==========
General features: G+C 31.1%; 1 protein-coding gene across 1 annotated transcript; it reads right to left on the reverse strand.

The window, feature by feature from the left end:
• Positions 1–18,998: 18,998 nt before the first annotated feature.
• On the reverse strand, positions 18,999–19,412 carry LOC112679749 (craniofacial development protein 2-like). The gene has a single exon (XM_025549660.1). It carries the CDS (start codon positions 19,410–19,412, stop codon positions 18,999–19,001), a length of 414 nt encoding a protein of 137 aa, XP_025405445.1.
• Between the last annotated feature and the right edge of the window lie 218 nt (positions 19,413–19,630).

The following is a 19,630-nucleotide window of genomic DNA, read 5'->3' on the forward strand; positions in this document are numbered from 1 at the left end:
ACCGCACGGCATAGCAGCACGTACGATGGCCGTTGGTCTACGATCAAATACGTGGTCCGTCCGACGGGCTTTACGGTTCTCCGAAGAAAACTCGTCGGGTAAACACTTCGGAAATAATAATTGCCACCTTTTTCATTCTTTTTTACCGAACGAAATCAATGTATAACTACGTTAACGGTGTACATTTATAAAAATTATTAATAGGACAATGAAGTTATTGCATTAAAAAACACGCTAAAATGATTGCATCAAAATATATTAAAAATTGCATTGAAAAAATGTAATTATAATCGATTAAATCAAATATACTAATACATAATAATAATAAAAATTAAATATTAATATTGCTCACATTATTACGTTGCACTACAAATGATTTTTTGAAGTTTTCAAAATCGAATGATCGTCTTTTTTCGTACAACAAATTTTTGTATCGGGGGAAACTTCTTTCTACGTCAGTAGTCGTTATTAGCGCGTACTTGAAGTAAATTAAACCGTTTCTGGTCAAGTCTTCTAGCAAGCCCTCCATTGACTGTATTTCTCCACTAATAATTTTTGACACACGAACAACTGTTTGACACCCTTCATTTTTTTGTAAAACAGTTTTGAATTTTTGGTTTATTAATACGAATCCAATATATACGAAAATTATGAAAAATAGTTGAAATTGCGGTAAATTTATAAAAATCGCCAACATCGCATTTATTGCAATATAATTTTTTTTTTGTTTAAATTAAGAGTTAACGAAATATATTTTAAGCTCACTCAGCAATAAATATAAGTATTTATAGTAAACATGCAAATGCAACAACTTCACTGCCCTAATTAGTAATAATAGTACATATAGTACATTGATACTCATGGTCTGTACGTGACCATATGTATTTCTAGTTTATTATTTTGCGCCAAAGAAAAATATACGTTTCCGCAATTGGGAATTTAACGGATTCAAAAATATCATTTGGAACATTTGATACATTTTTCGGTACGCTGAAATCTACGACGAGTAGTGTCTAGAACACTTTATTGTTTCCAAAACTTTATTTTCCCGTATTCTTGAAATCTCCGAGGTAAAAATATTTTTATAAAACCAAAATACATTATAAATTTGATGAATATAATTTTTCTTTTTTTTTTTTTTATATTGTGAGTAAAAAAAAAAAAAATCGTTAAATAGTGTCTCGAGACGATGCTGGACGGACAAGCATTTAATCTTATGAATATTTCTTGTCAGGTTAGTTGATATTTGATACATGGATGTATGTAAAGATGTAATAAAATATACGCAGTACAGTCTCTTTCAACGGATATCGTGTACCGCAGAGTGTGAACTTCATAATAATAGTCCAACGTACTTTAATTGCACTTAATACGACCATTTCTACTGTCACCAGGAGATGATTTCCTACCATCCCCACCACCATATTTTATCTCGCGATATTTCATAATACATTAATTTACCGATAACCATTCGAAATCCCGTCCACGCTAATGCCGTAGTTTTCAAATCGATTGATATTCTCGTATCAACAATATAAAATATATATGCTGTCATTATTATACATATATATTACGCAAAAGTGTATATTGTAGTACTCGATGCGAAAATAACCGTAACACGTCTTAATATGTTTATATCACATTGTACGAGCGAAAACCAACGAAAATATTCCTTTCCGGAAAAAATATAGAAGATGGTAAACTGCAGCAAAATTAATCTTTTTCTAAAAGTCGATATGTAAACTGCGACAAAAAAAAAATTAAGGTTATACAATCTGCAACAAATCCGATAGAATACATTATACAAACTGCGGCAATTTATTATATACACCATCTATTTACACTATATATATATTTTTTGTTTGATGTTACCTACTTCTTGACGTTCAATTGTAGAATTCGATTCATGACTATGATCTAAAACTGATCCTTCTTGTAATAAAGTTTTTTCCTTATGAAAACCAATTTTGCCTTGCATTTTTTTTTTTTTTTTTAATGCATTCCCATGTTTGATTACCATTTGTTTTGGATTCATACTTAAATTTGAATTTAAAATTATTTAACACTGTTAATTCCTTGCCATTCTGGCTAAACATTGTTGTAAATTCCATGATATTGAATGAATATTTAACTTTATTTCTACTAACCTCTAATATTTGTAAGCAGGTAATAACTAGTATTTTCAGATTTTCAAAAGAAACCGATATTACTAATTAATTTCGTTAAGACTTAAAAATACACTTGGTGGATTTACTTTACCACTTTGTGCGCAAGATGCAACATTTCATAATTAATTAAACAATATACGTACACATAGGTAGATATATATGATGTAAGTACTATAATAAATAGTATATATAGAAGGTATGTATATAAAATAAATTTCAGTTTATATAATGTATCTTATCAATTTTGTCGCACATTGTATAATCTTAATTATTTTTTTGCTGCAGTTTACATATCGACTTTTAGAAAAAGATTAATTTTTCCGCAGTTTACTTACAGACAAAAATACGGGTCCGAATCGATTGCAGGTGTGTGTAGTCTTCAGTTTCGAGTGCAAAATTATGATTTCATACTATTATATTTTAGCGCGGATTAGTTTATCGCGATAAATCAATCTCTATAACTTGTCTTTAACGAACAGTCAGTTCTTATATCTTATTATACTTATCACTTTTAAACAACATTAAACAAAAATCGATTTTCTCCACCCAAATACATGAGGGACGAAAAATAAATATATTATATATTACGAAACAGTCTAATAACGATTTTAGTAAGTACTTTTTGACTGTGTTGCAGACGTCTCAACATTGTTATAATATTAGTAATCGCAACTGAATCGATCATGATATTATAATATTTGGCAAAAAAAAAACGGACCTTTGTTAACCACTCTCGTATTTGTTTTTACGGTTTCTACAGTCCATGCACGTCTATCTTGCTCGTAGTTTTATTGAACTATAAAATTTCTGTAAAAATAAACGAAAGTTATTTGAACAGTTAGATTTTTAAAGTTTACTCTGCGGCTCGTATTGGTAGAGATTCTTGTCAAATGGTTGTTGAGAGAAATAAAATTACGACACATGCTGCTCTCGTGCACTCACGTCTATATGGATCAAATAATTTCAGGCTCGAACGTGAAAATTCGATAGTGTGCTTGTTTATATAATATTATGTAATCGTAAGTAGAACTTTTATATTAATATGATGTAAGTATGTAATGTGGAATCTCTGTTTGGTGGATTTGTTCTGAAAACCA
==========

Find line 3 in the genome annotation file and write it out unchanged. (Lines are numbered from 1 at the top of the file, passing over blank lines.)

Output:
• Positions 1–18,998: 18,998 nt before the first annotated feature.